Development of a Multidisciplinary Evidence-Based Framework for Sustaining Change in Pediatric Nursing Practice

2.50
Hdl Handle:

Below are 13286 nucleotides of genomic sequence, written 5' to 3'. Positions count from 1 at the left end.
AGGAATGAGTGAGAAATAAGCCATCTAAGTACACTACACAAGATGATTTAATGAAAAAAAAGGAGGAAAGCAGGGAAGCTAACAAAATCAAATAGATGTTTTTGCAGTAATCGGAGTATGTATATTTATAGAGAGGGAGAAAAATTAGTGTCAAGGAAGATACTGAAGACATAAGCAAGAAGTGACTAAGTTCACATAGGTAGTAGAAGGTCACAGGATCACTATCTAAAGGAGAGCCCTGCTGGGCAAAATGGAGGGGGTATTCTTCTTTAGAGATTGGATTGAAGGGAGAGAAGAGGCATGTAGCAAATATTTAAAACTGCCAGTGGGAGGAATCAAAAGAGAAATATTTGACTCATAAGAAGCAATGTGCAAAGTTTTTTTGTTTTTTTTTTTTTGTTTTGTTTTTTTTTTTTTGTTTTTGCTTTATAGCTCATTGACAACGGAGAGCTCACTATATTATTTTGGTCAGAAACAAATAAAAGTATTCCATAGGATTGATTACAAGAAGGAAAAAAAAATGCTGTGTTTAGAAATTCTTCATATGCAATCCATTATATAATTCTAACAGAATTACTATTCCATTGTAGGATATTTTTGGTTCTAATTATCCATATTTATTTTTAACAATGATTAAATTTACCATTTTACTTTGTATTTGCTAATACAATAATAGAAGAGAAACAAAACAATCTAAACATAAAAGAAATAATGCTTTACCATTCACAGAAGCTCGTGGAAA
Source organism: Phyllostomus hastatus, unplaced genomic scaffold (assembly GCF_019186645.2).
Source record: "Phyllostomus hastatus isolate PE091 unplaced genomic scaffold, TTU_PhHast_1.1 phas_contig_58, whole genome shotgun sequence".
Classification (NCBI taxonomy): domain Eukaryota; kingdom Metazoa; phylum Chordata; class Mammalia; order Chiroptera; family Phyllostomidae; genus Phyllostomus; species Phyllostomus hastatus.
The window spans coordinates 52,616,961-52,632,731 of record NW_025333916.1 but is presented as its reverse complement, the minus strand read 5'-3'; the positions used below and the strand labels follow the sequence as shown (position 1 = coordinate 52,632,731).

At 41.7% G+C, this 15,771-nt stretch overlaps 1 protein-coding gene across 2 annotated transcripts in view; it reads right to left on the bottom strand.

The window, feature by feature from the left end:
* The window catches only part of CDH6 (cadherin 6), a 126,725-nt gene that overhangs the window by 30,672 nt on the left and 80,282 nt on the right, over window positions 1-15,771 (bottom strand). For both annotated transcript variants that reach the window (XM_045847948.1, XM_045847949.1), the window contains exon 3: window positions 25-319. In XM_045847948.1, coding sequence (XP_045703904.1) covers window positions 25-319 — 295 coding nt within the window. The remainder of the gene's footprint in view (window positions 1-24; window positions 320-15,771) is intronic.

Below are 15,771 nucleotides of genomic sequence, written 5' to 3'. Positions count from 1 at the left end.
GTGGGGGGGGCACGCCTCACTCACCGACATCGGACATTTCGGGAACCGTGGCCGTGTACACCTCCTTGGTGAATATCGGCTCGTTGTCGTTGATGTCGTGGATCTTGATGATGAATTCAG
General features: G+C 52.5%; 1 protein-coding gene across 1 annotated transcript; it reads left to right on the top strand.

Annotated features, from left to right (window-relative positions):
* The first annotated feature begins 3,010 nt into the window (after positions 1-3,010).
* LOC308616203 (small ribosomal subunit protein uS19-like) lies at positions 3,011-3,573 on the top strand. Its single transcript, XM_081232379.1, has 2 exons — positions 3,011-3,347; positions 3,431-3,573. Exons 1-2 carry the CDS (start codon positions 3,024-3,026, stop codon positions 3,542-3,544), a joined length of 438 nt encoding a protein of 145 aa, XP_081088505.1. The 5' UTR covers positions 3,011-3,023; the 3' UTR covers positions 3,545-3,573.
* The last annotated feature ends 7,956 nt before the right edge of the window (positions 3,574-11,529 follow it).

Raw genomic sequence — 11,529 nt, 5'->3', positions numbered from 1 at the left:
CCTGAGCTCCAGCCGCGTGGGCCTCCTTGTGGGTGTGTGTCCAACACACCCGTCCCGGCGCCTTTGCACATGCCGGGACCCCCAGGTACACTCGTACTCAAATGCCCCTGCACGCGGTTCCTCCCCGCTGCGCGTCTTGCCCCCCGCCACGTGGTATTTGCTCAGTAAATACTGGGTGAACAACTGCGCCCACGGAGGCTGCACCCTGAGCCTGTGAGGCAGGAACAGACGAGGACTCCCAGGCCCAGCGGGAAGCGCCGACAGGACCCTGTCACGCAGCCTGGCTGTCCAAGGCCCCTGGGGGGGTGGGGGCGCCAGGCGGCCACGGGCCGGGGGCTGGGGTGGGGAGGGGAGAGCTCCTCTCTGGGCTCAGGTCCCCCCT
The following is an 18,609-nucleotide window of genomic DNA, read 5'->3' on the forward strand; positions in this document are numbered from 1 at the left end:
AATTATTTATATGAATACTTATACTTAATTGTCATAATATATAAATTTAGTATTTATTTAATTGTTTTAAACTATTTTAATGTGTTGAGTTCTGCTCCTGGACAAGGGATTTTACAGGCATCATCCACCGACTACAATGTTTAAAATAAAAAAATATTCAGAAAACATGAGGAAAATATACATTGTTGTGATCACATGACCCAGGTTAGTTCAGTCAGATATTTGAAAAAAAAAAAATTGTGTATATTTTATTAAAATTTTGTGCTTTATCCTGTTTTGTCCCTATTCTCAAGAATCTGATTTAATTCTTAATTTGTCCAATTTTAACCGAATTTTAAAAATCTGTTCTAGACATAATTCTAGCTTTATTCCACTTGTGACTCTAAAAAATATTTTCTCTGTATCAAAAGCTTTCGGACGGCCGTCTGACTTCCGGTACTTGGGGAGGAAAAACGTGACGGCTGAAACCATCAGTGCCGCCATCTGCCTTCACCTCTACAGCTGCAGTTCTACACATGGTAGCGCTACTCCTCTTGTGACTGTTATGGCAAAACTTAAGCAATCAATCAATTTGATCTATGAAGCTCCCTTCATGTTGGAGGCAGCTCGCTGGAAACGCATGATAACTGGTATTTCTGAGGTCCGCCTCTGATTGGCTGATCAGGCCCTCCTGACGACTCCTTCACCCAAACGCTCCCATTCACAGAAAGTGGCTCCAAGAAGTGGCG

http://hdl.handle.net/10755/203234
Type:
Presentation
Title:
Development of a Multidisciplinary Evidence-Based Framework for Sustaining Change in Pediatric Nursing Practice
Abstract: